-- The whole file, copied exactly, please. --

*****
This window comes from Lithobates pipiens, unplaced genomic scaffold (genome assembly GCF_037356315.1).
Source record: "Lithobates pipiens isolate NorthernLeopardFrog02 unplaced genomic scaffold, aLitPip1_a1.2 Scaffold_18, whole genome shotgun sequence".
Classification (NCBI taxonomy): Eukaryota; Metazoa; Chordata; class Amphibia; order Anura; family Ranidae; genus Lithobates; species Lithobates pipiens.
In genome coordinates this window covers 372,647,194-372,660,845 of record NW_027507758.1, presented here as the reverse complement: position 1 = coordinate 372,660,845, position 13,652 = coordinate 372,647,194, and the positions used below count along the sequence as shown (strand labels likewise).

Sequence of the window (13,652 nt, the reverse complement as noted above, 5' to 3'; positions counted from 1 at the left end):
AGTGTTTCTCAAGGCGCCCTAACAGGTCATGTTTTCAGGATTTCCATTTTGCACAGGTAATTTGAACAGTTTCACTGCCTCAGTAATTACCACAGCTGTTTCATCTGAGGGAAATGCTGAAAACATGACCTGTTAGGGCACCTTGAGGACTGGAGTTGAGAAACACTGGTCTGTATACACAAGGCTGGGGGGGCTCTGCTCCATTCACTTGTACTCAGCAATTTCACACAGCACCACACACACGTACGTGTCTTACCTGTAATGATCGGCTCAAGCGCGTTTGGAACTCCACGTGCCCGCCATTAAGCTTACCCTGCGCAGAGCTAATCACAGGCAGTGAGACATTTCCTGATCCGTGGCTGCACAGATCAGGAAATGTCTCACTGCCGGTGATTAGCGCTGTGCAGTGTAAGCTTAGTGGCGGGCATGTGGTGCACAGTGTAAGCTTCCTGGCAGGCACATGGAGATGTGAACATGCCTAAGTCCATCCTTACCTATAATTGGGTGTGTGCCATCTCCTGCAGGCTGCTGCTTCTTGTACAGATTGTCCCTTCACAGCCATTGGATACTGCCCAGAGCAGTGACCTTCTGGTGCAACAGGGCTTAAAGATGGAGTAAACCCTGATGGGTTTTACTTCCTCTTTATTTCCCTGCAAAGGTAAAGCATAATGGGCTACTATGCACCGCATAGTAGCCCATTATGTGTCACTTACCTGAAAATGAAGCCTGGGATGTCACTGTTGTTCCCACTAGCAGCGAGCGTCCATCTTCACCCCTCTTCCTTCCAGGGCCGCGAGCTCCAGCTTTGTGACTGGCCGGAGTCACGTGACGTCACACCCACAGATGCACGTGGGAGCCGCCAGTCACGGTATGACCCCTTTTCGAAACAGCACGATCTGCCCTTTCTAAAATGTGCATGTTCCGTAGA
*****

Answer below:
This window comes from Lithobates pipiens, unplaced genomic scaffold (genome assembly GCF_037356315.1).
Source record: "Lithobates pipiens isolate NorthernLeopardFrog02 unplaced genomic scaffold, aLitPip1_a1.2 Scaffold_18, whole genome shotgun sequence".
Classification (NCBI taxonomy): Eukaryota; Metazoa; Chordata; class Amphibia; order Anura; family Ranidae; genus Lithobates; species Lithobates pipiens.
In genome coordinates this window covers 372,647,194-372,660,845 of record NW_027507758.1, presented here as the reverse complement: position 1 = coordinate 372,660,845, position 13,652 = coordinate 372,647,194, and the positions used below count along the sequence as shown (strand labels likewise).

Sequence of the window (13,652 nt, the reverse complement as noted above, 5' to 3'; positions counted from 1 at the left end):
AGTGTTTCTCAAGGCGCCCTAACAGGTCATGTTTTCAGGATTTCCATTTTGCACAGGTAATTTGAACAGTTTCACTGCCTCAGTAATTACCACAGCTGTTTCATCTGAGGGAAATGCTGAAAACATGACCTGTTAGGGCACCTTGAGGACTGGAGTTGAGAAACACTGGTCTGTATACACAAGGCTGGGGGGGCTCTGCTCCATTCACTTGTACTCAGCAATTTCACACAGCACCACACACACGTACGTGTCTTACCTGTAATGATCGGCTCAAGCGCGTTTGGAACTCCACGTGCCCGCCATTAAGCTTACCCTGCGCAGAGCTAATCACAGGCAGTGAGACATTTCCTGATCCGTGGCTGCACAGATCAGGAAATGTCTCACTGCCGGTGATTAGCGCTGTGCAGTGTAAGCTTAGTGGCGGGCATGTGGTGCACAGTGTAAGCTTCCTGGCAGGCACATGGAGATGTGAACATGCCTAAGTCCATCCTTACCTATAATTGGGTGTGTGCCATCTCCTGCAGGCTGCTGCTTCTTGTACAGATTGTCCCTTCACAGCCATTGGATACTGCCCAGAGCAGTGACCTTCTGGTGCAACAGGGCTTAAAGATGGAGTAAACCCTGATGGGTTTTACTTCCTCTTTATTTCCCTGCAAAGGTAAAGCATAATGGGCTACTATGCACCGCATAGTAGCCCATTATGTGTCACTTACCTGAAAATGAAGCCTGGGATGTCACTGTTGTTCCCACTAGCAGCGAGCGTCCATCTTCACCCCTCTTCCTTCCAGGGCCGCGAGCTCCAGCTTTGTGACTGGCCGGAGTCACGTGACGTCACACCCACAGATGCACGTGGGAGCCGCCAGTCACGGTATGACCCCTTTTCGAAACAGCACGATCTGCCCTTTCTAAAATGTGCATGTTCCGTAGA